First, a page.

What does this Canadian history lesson have to do with current events in the U.S.? Well, there are currently 25,000 national guardsmen in D.C. safeguarding the streets. The capitol is sealed with barbed wire fencing. We held a Presidential inauguration with only a handful of observers, instead of cheering throngs numbering in the tens of thousands. Why? What got us to this point? It’s not a war between cultures or languages. It’s a void in leadership.
What are some of the hallmarks of leadership? Here are a few traits that top my list.
- Honesty. Positive and virtuous attributes such as integrity, truthfulness, trustworthiness, loyalty, and sincerity.
- Innovation. The ability to look at a problem and create a solution.
- Support. Providing encouragement, recognition, and validation to improve.
- Empathy. Listening more, talking less. Elevating those around you before yourself. Having the humility to be open to the input of others with more experience.
- Decisiveness. The ability to make difficult decisions. Thinking slowly and acting quickly. Daring to fail. Accepting criticism as easily as applause.
- Hard Work. Putting your head down to be an effective problem solver.
We continue to muddle through a pandemic of epic proportions. A worldwide humanitarian crisis. We are still not at the finish line. If there ever is a time for effective leadership, this is it. Many are doing that. Some are not. It is a time to show leadership (in business, in government, and personally), to put self-interest and partisanship aside for the greater good. To listen to the experts, to show humility, to think slowly and act quickly. Many successful businesses, including ours, did that during this crisis.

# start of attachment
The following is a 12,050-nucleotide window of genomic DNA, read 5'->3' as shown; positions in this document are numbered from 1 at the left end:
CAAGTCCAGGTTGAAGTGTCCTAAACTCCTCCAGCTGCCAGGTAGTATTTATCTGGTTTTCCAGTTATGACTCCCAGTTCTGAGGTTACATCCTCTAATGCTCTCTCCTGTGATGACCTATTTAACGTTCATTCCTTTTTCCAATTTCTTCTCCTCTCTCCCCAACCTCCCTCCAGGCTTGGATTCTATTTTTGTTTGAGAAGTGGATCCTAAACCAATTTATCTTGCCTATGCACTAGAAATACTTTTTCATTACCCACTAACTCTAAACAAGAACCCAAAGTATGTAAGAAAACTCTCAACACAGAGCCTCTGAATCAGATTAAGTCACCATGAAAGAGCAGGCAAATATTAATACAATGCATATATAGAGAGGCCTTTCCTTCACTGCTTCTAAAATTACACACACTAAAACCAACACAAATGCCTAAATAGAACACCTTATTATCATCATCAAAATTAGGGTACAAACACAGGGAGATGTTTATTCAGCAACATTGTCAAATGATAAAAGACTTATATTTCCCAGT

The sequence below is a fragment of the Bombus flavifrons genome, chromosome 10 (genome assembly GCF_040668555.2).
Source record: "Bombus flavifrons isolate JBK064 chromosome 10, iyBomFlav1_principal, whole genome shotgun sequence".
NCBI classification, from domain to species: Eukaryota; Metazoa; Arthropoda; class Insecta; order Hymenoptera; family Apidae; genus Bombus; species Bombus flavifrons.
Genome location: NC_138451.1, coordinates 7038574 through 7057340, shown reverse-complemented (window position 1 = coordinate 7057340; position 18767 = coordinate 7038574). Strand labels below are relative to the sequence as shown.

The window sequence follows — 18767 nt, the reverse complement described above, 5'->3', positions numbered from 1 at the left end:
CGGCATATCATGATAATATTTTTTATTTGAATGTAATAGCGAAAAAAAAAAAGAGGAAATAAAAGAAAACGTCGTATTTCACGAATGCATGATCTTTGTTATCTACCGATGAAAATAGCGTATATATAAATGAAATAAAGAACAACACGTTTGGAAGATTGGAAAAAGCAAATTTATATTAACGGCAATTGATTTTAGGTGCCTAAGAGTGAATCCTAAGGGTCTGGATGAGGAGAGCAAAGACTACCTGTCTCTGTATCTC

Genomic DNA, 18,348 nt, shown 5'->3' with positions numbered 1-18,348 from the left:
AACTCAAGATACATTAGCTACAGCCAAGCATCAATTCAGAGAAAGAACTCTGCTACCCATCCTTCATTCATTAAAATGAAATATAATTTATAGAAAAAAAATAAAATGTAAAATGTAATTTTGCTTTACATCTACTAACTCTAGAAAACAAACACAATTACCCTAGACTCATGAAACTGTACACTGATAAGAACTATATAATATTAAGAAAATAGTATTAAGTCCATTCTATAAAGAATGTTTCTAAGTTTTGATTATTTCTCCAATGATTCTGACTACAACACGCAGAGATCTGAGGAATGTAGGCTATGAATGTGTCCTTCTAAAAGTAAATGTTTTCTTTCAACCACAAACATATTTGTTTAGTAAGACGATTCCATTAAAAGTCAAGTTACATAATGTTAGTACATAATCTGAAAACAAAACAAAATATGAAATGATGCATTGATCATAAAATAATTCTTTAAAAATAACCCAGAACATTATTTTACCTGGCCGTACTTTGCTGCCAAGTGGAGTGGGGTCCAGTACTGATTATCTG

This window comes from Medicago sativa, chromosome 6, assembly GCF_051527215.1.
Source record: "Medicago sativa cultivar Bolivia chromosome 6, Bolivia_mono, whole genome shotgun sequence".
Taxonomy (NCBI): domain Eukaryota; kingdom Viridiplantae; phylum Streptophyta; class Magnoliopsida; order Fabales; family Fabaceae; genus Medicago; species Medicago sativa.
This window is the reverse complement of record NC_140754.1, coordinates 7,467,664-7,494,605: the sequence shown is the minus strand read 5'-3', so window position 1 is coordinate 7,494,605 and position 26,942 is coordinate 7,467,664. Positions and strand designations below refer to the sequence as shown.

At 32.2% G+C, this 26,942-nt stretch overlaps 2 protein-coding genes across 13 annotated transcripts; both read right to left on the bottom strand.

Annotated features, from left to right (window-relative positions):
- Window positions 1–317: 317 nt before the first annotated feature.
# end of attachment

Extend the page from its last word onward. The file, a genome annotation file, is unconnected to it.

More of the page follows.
Thankfully and mercifully, it appears that we will ultimately get over the hump, but not without a tragic loss of human life and a fair amount of economic ruin. Our republic was set up with certain guard rails in place, and through this crisis, the guard rails have held. Like him or not, we have a peacemaker and conciliator now in the office of President. The republic will be fine. But we need to strive for greater civility and need to find a better way to incentivize true leaders to run for public office. I have often joked that given the divisiveness of politics today, if nominated for dog catcher of San Diego I would not run, and if I elected, I would not serve.